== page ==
Ask HN: How do you like my file sharing app? 

Ask HN: How do you like my social app for niche ? 

Ask HN: How do you like my twitter app? 

Ask HN: How do you like my facebook app? 

Ask HN: How do you like my iphone app? 

Ask HN: How do you like my facebook app that writes twitter apps? 

Ask HN: How do you like my game? 

Ask HN: How do you like my photo sharing app? 

Ask HN: How do you like my video sharing app? 

Ask HN: How do I monetize my free flashcard app? 

Ask HN: How do you like my app that helps other hackers to do ? 

Ask HN: How do I get traffic to my freemium app? 

Ask HN: How do I get angels/VCs interested? 

Ask HN: Look what I wrote this weekend! 

Ask HN: Look what I wrote in one night! 

Ask HN: Look what I wrote in 7 seconds!


Customer 1: How can we sell through Amazon.com? 

Customer 2: How can we reduce inventory by $300 million? 

Customer 3: How can we increase conversion from 2% to 4%? 

Customer 4: How can we use software to reduce energy costs? 

Customer 5: How can we migrate one app into another? 

Customer 6: How can we get our phones to talk to our legacy apps?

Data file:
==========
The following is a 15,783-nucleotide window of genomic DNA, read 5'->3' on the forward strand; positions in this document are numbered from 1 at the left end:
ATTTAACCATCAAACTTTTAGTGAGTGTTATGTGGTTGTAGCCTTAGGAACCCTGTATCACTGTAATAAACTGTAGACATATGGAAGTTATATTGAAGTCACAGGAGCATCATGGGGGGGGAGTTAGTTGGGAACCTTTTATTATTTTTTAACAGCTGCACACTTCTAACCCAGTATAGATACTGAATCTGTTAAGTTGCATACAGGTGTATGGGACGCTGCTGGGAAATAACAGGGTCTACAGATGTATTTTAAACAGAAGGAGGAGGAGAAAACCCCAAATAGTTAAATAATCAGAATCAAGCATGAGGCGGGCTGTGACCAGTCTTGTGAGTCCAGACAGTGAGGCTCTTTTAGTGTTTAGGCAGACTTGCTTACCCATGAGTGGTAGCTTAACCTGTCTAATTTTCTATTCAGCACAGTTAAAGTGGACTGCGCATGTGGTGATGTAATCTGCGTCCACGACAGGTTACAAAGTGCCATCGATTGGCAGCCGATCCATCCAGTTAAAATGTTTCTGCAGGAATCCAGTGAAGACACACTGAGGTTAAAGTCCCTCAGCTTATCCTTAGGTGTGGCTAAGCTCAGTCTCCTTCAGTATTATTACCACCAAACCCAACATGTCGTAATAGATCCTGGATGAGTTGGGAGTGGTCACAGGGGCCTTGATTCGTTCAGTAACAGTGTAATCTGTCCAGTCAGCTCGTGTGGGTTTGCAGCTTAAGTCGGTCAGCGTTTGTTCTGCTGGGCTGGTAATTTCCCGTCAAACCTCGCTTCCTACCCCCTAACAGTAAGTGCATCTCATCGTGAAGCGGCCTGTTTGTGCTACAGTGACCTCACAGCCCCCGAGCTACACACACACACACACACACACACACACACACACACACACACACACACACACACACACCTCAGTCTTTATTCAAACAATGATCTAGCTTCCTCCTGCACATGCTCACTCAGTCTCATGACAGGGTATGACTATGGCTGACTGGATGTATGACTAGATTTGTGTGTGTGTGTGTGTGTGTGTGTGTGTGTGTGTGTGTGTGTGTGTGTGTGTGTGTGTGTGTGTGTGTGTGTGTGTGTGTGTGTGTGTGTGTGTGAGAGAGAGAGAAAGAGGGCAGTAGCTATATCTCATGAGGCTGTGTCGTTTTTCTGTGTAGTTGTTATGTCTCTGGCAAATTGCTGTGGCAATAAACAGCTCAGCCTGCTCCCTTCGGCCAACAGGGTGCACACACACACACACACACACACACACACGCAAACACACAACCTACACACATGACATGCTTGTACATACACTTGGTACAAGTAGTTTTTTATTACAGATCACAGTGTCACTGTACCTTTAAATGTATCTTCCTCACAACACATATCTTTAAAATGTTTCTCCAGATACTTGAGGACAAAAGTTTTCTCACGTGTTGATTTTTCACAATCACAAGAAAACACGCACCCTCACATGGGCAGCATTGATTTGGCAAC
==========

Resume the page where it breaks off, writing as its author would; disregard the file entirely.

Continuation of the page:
Customer 7: How can we take orders through the internet? 

Customer 8: How can we get our software package to do ? 

Customer 9: How can we reduce credit card fraud? 

Customer 10: How can we increase SEO effectiveness? 

Customer 11: How can we connect fulfillment and ecommerce? 

Customer 12: How can we increase revenue? 

Customers 13-200: How can we increase profitability? 

If Samuel L. Jackson were a Programmer

“The path of the righteous programmer is beset on all sides by the inequities of the clueless and the tyranny of evil project managers. Blessed is he, who in the name of achievement and solid technology, shepherds the users through the valley of ineptitude, for he is truly his customer’s keeper and the finder of lost solutions. And I will strike down upon thee with great vengeance and furious anger those who would attempt to deploy without testing. And you will know my name is zedshaw when I lay my software upon thee.”